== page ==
The rousing sounds of Gospel music and sweet spirituals filled Saint Mary’s College chapel on Tuesday, Jan. 15, as hundreds of worshippers enjoyed a cultural celebration in honor of the 150th anniversary of both the Emancipation Proclamation and the college, as well as the birthday of the Martin Luther King, Jr.
The moving concert by Oakland’s renowned St. Colum ba Catholic Church Gospel Choir, under the direction of Rawn Harbor, one of the nation’s preeminent African American Catholic composers, was part of a January Term program called “Soulful and Sacred: Celebrating the Black Catholic Experience.”
The program began with a speech by Rev. Edward Branch, who traced the history of black involvement in the Catholic church, from the first Africans to take up Christianity in Ethiopia to the modern day.
Father Branch, the Catholic chaplain for the Lyke House at the Atlanta University Center, a consortium of historically black colleges, noted that there are more than 4 million African American Catholics and 11 African American bishops. They share a world view and a response to God in light of their experiences, he said.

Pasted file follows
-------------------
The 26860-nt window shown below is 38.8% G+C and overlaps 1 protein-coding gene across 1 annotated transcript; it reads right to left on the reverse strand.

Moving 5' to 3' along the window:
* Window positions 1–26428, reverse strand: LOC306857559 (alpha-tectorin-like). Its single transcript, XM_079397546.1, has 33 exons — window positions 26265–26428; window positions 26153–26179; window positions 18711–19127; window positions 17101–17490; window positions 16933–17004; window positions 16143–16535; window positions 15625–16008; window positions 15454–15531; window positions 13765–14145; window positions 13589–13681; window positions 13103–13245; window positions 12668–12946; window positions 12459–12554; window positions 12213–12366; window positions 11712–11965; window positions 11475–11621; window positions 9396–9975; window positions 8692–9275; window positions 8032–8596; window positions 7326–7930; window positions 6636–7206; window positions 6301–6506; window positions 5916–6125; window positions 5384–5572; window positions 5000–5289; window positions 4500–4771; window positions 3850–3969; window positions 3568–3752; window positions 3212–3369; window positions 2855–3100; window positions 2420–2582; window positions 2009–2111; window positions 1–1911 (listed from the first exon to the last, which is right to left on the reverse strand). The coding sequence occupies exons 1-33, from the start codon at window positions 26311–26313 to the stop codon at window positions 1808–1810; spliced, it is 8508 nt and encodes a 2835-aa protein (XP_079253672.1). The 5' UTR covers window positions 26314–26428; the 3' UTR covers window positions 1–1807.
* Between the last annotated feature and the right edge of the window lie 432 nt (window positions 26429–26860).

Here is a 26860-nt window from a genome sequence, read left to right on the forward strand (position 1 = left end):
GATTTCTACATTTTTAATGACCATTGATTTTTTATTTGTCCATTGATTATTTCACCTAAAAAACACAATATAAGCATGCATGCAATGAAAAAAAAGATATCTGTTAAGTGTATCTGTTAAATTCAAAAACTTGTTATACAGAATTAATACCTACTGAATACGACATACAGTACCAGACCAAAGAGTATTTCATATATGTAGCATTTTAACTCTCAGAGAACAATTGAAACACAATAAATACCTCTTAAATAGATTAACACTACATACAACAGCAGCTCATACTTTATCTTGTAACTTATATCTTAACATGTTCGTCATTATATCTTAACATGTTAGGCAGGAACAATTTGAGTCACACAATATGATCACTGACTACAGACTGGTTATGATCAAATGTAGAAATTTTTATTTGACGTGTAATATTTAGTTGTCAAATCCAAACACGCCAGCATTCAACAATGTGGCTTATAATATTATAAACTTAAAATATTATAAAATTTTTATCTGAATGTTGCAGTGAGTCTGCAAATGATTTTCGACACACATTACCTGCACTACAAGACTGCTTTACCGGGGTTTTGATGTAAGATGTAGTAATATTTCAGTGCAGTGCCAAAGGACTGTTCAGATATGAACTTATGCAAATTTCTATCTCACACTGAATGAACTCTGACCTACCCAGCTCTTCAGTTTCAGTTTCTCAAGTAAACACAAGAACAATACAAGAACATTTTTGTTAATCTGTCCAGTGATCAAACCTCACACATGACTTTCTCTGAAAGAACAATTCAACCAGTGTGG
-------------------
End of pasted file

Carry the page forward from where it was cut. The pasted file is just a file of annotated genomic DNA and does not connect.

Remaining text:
He also differentiated between the Black Catholic experience and the Protestant one. “Beginning with the slavery experience, Black Protestant tradition interprets the scriptures through the filter of Black suffering and the action of God in behalf of justice and ongoing emancipation – man cries and God hears,” he said. On the other hand, “Black Catholic tradition interprets suffering and discerns the call and the action of God in behalf of justice through the filter of the scriptures and its tradition – God speaks and man hears.”
He advised black Catholics today to “know the past and learn from it” in order to preserve and advance the unique black Catholic experience.
After Father Branch’s speech, the college’s Black Alumni Chapter hosted a reception for SMC’s African-American alumni and honored Mary Ellen Pleasant, a well-known abolitionist and early benefactor of Saint Mary’s, with the inaugural Trailblazer Award.
Pleasant, a former slave and groundbreaking civil rights activist who is known as “The Mother of Human Rights in California,” donated the equivalent of $8,000 in today’s dollars to build Saint Mary’s campus, which was then located in Oakland, and rebuild it after it was devastated by fire.
J.P. Musgrove, president-elect of the College’s Alumni Board, said the award, which was presented by Evan Richardson ’14, a 20-year-old politics major and secretary of the Black Student Union, will serve as an inspiration “so future generations can stand on higher ground.”
By Teresa Castle
Office of College Communications
Photos by James Knox